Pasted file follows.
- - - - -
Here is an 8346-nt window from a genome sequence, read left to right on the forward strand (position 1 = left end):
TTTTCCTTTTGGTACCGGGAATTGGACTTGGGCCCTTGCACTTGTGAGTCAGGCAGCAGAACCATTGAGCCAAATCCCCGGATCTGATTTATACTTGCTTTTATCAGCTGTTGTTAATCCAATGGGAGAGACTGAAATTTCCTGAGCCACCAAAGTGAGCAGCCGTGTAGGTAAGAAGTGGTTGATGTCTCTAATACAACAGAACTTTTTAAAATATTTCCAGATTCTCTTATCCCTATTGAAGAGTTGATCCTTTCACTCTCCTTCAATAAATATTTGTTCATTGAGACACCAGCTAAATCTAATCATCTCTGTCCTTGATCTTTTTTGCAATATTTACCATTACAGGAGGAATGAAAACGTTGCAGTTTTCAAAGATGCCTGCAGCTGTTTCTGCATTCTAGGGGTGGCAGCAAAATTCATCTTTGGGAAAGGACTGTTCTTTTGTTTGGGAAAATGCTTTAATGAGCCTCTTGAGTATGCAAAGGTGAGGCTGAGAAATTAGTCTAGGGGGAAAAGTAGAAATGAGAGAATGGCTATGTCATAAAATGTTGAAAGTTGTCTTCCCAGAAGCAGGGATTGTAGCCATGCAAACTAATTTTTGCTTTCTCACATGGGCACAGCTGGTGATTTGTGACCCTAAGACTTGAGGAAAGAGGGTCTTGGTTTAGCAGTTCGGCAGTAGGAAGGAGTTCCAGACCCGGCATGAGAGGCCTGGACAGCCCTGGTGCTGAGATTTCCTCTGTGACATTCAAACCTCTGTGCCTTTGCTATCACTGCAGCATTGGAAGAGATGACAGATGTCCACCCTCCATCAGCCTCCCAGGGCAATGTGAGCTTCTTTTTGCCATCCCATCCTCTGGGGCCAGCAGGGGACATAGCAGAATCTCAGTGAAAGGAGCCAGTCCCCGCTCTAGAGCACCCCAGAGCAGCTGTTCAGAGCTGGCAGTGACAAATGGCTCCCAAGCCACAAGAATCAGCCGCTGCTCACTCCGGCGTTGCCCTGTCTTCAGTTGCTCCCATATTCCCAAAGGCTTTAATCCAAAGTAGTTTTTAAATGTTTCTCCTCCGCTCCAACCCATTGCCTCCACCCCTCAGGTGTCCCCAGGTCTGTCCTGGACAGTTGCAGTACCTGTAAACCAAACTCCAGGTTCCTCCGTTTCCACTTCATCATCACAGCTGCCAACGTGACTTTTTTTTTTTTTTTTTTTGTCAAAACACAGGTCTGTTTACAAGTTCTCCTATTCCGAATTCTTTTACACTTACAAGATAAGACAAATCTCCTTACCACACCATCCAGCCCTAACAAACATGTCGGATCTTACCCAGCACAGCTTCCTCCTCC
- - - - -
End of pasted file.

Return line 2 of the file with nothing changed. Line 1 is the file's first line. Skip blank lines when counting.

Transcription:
TTTTCCTTTTGGTACCGGGAATTGGACTTGGGCCCTTGCACTTGTGAGTCAGGCAGCAGAACCATTGAGCCAAATCCCCGGATCTGATTTATACTTGCTTTTATCAGCTGTTGTTAATCCAATGGGAGAGACTGAAATTTCCTGAGCCACCAAAGTGAGCAGCCGTGTAGGTAAGAAGTGGTTGATGTCTCTAATACAACAGAACTTTTTAAAATATTTCCAGATTCTCTTATCCCTATTGAAGAGTTGATCCTTTCACTCTCCTTCAATAAATATTTGTTCATTGAGACACCAGCTAAATCTAATCATCTCTGTCCTTGATCTTTTTTGCAATATTTACCATTACAGGAGGAATGAAAACGTTGCAGTTTTCAAAGATGCCTGCAGCTGTTTCTGCATTCTAGGGGTGGCAGCAAAATTCATCTTTGGGAAAGGACTGTTCTTTTGTTTGGGAAAATGCTTTAATGAGCCTCTTGAGTATGCAAAGGTGAGGCTGAGAAATTAGTCTAGGGGGAAAAGTAGAAATGAGAGAATGGCTATGTCATAAAATGTTGAAAGTTGTCTTCCCAGAAGCAGGGATTGTAGCCATGCAAACTAATTTTTGCTTTCTCACATGGGCACAGCTGGTGATTTGTGACCCTAAGACTTGAGGAAAGAGGGTCTTGGTTTAGCAGTTCGGCAGTAGGAAGGAGTTCCAGACCCGGCATGAGAGGCCTGGACAGCCCTGGTGCTGAGATTTCCTCTGTGACATTCAAACCTCTGTGCCTTTGCTATCACTGCAGCATTGGAAGAGATGACAGATGTCCACCCTCCATCAGCCTCCCAGGGCAATGTGAGCTTCTTTTTGCCATCCCATCCTCTGGGGCCAGCAGGGGACATAGCAGAATCTCAGTGAAAGGAGCCAGTCCCCGCTCTAGAGCACCCCAGAGCAGCTGTTCAGAGCTGGCAGTGACAAATGGCTCCCAAGCCACAAGAATCAGCCGCTGCTCACTCCGGCGTTGCCCTGTCTTCAGTTGCTCCCATATTCCCAAAGGCTTTAATCCAAAGTAGTTTTTAAATGTTTCTCCTCCGCTCCAACCCATTGCCTCCACCCCTCAGGTGTCCCCAGGTCTGTCCTGGACAGTTGCAGTACCTGTAAACCAAACTCCAGGTTCCTCCGTTTCCACTTCATCATCACAGCTGCCAACGTGACTTTTTTTTTTTTTTTTTTTGTCAAAACACAGGTCTGTTTACAAGTTCTCCTATTCCGAATTCTTTTACACTTACAAGATAAGACAAATCTCCTTACCACACCATCCAGCCCTAACAAACATGTCGGATCTTACCCAGCACAGCTTCCTCCTCC